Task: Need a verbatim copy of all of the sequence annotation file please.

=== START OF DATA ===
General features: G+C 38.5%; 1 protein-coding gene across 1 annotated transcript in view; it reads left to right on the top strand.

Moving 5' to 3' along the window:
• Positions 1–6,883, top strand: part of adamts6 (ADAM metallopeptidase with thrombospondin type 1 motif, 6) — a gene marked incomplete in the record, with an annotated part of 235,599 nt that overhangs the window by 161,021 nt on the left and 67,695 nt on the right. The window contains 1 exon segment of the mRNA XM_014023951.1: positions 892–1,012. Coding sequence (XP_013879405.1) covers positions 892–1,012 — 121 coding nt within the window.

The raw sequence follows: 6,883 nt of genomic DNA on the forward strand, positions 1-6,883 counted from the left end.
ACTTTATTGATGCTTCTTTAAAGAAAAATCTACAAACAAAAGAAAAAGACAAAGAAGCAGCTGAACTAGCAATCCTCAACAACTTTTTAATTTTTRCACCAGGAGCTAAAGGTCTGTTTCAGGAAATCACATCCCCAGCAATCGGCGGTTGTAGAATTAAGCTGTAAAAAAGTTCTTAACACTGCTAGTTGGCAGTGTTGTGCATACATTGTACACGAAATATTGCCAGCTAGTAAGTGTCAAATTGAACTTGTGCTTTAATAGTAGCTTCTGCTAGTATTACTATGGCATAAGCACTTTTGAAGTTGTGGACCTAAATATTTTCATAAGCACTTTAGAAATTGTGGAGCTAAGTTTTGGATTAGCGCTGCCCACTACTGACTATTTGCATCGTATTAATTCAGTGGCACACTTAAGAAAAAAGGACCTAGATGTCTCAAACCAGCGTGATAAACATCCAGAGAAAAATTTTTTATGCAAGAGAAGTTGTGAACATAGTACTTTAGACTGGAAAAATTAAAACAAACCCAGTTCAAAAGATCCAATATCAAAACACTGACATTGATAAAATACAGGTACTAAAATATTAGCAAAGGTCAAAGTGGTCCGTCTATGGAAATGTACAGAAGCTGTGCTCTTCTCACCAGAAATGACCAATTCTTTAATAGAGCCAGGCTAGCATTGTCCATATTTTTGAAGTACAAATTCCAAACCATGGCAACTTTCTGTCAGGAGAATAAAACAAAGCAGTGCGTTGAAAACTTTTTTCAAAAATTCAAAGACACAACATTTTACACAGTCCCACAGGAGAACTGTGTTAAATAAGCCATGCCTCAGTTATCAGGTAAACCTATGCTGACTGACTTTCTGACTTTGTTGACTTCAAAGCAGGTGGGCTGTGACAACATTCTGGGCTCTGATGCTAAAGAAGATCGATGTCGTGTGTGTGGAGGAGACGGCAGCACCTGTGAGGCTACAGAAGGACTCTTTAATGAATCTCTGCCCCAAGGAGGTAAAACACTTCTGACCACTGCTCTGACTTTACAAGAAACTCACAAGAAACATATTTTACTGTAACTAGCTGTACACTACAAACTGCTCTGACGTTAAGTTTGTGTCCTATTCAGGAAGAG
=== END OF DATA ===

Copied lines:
General features: G+C 38.5%; 1 protein-coding gene across 1 annotated transcript in view; it reads left to right on the top strand.

Moving 5' to 3' along the window:
• Positions 1–6,883, top strand: part of adamts6 (ADAM metallopeptidase with thrombospondin type 1 motif, 6) — a gene marked incomplete in the record, with an annotated part of 235,599 nt that overhangs the window by 161,021 nt on the left and 67,695 nt on the right. The window contains 1 exon segment of the mRNA XM_014023951.1: positions 892–1,012. Coding sequence (XP_013879405.1) covers positions 892–1,012 — 121 coding nt within the window.

The raw sequence follows: 6,883 nt of genomic DNA on the forward strand, positions 1-6,883 counted from the left end.
ACTTTATTGATGCTTCTTTAAAGAAAAATCTACAAACAAAAGAAAAAGACAAAGAAGCAGCTGAACTAGCAATCCTCAACAACTTTTTAATTTTTRCACCAGGAGCTAAAGGTCTGTTTCAGGAAATCACATCCCCAGCAATCGGCGGTTGTAGAATTAAGCTGTAAAAAAGTTCTTAACACTGCTAGTTGGCAGTGTTGTGCATACATTGTACACGAAATATTGCCAGCTAGTAAGTGTCAAATTGAACTTGTGCTTTAATAGTAGCTTCTGCTAGTATTACTATGGCATAAGCACTTTTGAAGTTGTGGACCTAAATATTTTCATAAGCACTTTAGAAATTGTGGAGCTAAGTTTTGGATTAGCGCTGCCCACTACTGACTATTTGCATCGTATTAATTCAGTGGCACACTTAAGAAAAAAGGACCTAGATGTCTCAAACCAGCGTGATAAACATCCAGAGAAAAATTTTTTATGCAAGAGAAGTTGTGAACATAGTACTTTAGACTGGAAAAATTAAAACAAACCCAGTTCAAAAGATCCAATATCAAAACACTGACATTGATAAAATACAGGTACTAAAATATTAGCAAAGGTCAAAGTGGTCCGTCTATGGAAATGTACAGAAGCTGTGCTCTTCTCACCAGAAATGACCAATTCTTTAATAGAGCCAGGCTAGCATTGTCCATATTTTTGAAGTACAAATTCCAAACCATGGCAACTTTCTGTCAGGAGAATAAAACAAAGCAGTGCGTTGAAAACTTTTTTCAAAAATTCAAAGACACAACATTTTACACAGTCCCACAGGAGAACTGTGTTAAATAAGCCATGCCTCAGTTATCAGGTAAACCTATGCTGACTGACTTTCTGACTTTGTTGACTTCAAAGCAGGTGGGCTGTGACAACATTCTGGGCTCTGATGCTAAAGAAGATCGATGTCGTGTGTGTGGAGGAGACGGCAGCACCTGTGAGGCTACAGAAGGACTCTTTAATGAATCTCTGCCCCAAGGAGGTAAAACACTTCTGACCACTGCTCTGACTTTACAAGAAACTCACAAGAAACATATTTTACTGTAACTAGCTGTACACTACAAACTGCTCTGACGTTAAGTTTGTGTCCTATTCAGGAAGAG